With all three components, the portfolio exposure to individual money managers and strategies should be thoroughly diversified.
Such a structure reduces the likelihood of investors being extremely wrong at any given time and simultaneously gives them exposure to much of the upside potential of market rallies. It's much less likely that investors will find themselves on the wrong end of every bad market if they are pursuing all three of these strategies at once, even during those times when correlations rise amid market panic. It gives them better diversification, with much less volatility, and an even greater chance of attaining their goals.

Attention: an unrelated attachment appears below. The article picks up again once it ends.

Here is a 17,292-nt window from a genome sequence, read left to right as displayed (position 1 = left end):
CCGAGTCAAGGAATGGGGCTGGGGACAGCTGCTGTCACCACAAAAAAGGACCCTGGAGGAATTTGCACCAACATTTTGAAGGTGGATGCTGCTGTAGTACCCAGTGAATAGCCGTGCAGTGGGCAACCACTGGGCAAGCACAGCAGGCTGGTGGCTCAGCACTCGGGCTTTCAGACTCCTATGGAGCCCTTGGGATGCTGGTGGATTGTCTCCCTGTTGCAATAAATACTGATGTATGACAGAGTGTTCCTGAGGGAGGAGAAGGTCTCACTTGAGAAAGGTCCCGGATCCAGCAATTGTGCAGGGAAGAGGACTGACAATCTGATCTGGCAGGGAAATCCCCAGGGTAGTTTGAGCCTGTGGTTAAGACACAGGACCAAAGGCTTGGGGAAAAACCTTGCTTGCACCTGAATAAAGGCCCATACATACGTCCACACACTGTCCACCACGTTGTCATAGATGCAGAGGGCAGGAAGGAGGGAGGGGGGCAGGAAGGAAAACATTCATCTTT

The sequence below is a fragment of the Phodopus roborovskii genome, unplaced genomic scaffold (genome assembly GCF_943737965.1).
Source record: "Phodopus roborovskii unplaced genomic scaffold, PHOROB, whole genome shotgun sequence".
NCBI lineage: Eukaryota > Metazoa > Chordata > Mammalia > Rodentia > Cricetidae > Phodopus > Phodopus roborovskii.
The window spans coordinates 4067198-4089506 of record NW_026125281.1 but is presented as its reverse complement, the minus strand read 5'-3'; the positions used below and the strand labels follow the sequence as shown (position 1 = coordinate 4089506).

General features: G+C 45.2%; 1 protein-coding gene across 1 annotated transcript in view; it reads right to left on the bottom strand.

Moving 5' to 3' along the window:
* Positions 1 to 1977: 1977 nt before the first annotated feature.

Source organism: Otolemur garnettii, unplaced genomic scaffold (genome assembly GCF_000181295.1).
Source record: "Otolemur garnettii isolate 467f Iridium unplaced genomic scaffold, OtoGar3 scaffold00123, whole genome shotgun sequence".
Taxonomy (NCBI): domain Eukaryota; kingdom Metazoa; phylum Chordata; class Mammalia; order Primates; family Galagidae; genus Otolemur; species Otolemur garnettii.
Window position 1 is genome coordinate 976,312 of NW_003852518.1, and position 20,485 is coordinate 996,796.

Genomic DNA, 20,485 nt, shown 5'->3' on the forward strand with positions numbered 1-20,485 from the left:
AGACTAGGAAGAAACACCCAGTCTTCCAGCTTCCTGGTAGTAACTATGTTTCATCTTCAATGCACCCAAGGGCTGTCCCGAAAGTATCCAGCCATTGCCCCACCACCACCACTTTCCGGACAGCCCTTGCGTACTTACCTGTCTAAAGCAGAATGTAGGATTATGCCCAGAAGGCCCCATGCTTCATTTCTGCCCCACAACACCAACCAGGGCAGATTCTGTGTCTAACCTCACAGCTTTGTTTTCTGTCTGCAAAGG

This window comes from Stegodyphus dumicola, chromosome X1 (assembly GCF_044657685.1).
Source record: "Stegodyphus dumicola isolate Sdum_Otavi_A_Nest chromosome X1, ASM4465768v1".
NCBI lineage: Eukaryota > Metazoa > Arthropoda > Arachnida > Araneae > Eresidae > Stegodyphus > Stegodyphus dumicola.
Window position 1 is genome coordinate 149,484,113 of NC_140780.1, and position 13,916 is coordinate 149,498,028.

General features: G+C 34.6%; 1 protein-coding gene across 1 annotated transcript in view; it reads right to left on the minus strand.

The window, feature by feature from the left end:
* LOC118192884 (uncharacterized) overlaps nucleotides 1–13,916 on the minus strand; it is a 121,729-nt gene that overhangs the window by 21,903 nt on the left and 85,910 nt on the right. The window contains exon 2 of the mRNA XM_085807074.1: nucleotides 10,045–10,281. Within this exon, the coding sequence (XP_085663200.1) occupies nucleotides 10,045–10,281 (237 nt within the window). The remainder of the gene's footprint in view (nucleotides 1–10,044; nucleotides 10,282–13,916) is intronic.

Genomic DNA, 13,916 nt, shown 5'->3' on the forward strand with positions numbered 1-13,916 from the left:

It's a practical strategy, unlike the Yale model, when investors lack a Yale-size portfolio.

Paul R. Sanford is chairman of the Investment Committee and chief investment officer for Tow Financial Advisors, Sherman Oaks, Calif. Paul is the third generation in his family to work in the investment business and serves on both the City of Hope and Little Company of Mary Hospital Investment Committees. He can be reached at [email protected] or 818-906-9301.

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